Friday, October 13, 2006

October Open Thread

1) Be sure to send in any submissions to the upcoming Philosophers' Carnival by tomorrow.

2) Suppose that leftists were to elect a woolly-headed pacifist to the presidency, who then disbands the entire police force. He and his supporters refuse to accept any responsibility for the crime wave that predictably follows: "We removed a tool of state oppression. All subsequent crimes were committed by the criminals, not by us, and the responsibility lies with them alone." Conservatives would shake their heads in disgust at such disastrous naivety. Yet they use identical reasoning to excuse Bush for the violence in Iraq. [HT: Alex] Go figure.

3) This is an open thread, in case anyone wants one. What philosophical puzzles are currently on your mind?

7 comments:

  1. 2) thinking that way makes one front up to some to concequentialist facts that very few (conservative or liberal) are willing to admit

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  2. (Thinking out loud): Doesn't this argument lead inevitably to the conclusion that we're responsible for everything? I assume it's possible to think of a chain of causes and effects from my action to any subsequent event (cf. the butterfly effect in chaos theory), so, does this lead back to the arguments about determinism?

    I guess my intuition is to see this as a dualism — either I'm responsible or I'm not responsible. I'm not keen on dualisms like this, for various reasons, but particularly because they often seem to oversimplify and hence miss the essence of the idea. Therefore, perhaps it's more constructive to consider the degree of responsibility, but it's difficult to see how the degree could be assessed in practice; perhaps this is a major reason why there's so much heat and so little light over this particular example (Iraq)?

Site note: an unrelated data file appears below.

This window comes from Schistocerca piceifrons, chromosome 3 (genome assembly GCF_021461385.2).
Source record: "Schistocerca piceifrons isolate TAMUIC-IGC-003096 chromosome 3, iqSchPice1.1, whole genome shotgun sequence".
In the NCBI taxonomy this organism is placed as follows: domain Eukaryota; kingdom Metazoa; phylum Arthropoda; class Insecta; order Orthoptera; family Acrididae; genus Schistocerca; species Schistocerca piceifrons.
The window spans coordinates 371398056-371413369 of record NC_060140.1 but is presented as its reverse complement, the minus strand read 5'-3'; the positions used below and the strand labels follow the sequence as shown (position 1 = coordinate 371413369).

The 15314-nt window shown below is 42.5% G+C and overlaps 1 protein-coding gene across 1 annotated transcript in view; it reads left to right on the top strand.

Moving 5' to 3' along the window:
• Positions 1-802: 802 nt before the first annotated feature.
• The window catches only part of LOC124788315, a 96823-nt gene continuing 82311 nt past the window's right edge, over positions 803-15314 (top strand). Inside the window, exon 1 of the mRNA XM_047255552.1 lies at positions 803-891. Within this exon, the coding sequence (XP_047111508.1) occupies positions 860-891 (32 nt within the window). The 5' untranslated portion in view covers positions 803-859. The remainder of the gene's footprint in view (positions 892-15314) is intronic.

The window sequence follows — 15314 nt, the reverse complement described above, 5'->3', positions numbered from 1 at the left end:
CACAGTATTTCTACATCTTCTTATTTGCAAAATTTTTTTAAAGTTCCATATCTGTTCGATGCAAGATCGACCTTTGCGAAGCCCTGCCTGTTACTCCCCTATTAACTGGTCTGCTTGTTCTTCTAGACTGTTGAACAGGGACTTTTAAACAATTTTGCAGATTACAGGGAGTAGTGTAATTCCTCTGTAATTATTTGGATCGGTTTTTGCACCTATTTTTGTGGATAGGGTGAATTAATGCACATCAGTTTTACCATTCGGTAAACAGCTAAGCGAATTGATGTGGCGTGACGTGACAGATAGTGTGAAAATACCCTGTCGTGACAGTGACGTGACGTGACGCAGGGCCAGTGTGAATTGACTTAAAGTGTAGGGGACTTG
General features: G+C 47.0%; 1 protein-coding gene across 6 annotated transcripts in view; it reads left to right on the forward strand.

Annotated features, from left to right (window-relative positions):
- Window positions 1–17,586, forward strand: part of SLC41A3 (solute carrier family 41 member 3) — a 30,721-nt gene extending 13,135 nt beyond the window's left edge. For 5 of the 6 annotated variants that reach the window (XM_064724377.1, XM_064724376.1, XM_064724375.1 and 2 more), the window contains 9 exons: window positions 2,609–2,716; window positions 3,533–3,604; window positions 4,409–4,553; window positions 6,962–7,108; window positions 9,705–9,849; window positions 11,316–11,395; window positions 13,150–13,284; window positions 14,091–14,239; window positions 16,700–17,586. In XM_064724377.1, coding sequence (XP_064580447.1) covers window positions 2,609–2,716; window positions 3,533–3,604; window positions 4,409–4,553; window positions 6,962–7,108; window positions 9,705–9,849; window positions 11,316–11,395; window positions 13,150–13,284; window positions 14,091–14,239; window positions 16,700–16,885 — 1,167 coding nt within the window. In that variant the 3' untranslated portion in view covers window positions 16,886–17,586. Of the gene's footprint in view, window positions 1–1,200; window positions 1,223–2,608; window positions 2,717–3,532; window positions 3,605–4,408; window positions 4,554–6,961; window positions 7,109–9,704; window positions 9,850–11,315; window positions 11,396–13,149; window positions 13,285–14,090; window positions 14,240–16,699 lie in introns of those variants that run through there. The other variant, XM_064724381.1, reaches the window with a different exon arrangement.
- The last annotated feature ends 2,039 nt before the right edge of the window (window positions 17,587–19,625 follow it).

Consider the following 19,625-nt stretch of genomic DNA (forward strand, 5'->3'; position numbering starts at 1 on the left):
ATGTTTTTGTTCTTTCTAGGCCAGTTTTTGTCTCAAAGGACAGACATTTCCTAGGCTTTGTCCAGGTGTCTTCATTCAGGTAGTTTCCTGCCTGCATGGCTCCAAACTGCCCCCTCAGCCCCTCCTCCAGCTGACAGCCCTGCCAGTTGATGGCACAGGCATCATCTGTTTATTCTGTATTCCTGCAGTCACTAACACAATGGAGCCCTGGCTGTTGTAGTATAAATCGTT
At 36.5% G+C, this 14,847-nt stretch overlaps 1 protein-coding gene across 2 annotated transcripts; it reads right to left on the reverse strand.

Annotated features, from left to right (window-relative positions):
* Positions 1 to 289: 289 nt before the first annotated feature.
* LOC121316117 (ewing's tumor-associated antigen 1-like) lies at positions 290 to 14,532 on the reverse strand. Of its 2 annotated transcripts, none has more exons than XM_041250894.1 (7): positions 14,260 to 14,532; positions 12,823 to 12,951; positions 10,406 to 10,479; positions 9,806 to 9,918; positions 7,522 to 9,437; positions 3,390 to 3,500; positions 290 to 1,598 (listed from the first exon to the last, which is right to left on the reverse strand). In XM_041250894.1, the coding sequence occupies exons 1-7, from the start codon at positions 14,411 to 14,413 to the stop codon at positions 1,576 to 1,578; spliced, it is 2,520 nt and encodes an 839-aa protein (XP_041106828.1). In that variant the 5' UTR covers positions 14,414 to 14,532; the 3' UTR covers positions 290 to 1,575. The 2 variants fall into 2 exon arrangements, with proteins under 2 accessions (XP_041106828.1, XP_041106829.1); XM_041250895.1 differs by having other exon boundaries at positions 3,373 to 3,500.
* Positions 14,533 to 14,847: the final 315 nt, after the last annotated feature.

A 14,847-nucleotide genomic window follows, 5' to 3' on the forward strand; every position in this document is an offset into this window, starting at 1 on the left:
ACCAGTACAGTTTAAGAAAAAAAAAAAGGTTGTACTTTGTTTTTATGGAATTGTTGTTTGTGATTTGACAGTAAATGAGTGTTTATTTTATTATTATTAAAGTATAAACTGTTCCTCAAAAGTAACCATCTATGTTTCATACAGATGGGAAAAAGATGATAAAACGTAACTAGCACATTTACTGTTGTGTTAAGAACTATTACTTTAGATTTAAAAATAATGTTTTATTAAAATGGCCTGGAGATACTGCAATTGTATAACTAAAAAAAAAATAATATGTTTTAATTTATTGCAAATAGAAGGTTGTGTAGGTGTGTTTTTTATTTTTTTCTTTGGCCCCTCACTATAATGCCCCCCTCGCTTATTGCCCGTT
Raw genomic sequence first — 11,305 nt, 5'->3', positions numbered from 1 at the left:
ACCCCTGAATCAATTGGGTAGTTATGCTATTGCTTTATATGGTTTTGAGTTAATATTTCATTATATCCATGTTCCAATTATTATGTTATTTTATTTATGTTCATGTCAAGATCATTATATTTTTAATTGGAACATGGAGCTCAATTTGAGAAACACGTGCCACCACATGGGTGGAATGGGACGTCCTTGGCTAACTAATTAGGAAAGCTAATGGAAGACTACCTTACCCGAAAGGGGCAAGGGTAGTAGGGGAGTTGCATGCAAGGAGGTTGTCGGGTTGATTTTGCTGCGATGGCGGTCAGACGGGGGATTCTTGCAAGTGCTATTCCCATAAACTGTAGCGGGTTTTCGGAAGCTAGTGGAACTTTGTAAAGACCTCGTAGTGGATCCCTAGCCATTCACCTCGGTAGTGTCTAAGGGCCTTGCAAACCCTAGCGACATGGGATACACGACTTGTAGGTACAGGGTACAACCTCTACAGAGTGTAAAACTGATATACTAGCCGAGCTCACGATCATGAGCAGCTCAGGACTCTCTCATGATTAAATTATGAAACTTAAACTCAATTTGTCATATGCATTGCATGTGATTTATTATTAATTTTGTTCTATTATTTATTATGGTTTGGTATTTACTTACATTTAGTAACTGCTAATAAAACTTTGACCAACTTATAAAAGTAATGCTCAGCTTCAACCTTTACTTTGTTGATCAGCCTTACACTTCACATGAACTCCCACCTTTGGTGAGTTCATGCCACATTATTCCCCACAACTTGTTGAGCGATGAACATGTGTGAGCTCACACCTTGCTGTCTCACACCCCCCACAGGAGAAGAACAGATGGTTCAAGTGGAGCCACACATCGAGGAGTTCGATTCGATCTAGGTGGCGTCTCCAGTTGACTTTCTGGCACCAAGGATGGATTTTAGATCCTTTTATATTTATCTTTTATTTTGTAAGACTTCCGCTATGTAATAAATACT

Just thoughts — I know little about topics like this from their historical/ philosophical bases.

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  3. Pete, we could avoid that problem by focusing on the foreseeable consequences of our actions. It seems intuitively clear that the person who disbands the police force -- or invades a foreign country without planning for post-war reconstruction -- is more responsible for the resulting chaos than the butterfly whose innocent flapping of wings played some obscure role in the causal chain.

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  4. I guess that leaves us with “foreseeable” and our good bad measure to explain.

    1) Is being stupid or uninformed a defense?

    And if so should one blame a Bush less on those grounds assuming he is either less intelligent or less informed? (I.e. blame smart people more than less intelligent people).
    Is the butterfly’s guilt dependant on if it understands chaos theory or not? Or does it have to personally foresee the consequences?
    Similarly is bad choices made on the basis of willful ignorance better than straight out bad choices? (I.e. forseeability could be manipulated)

    2) How do we measure good and bad
    Inaction vs. action
    - if we hold inaction to not matter but action to matter and good deeds to be unvalued but bad ones to be valued (a negative scoring system - which is what normally seems to happen) then maybe the smart ‘butterfly’ SHOULD know flapping its wings will inevitably cause problems and shouldn't do it.

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  5. Richard, I'm very sympathetic. I think the planning for Iraq was horribly incompetent and will make Bush go down as one of the worst, if not the worst, Presidents of the last 100 years. Having said that though I do think one has to consider limits of power and likewise some responsibility for individuals.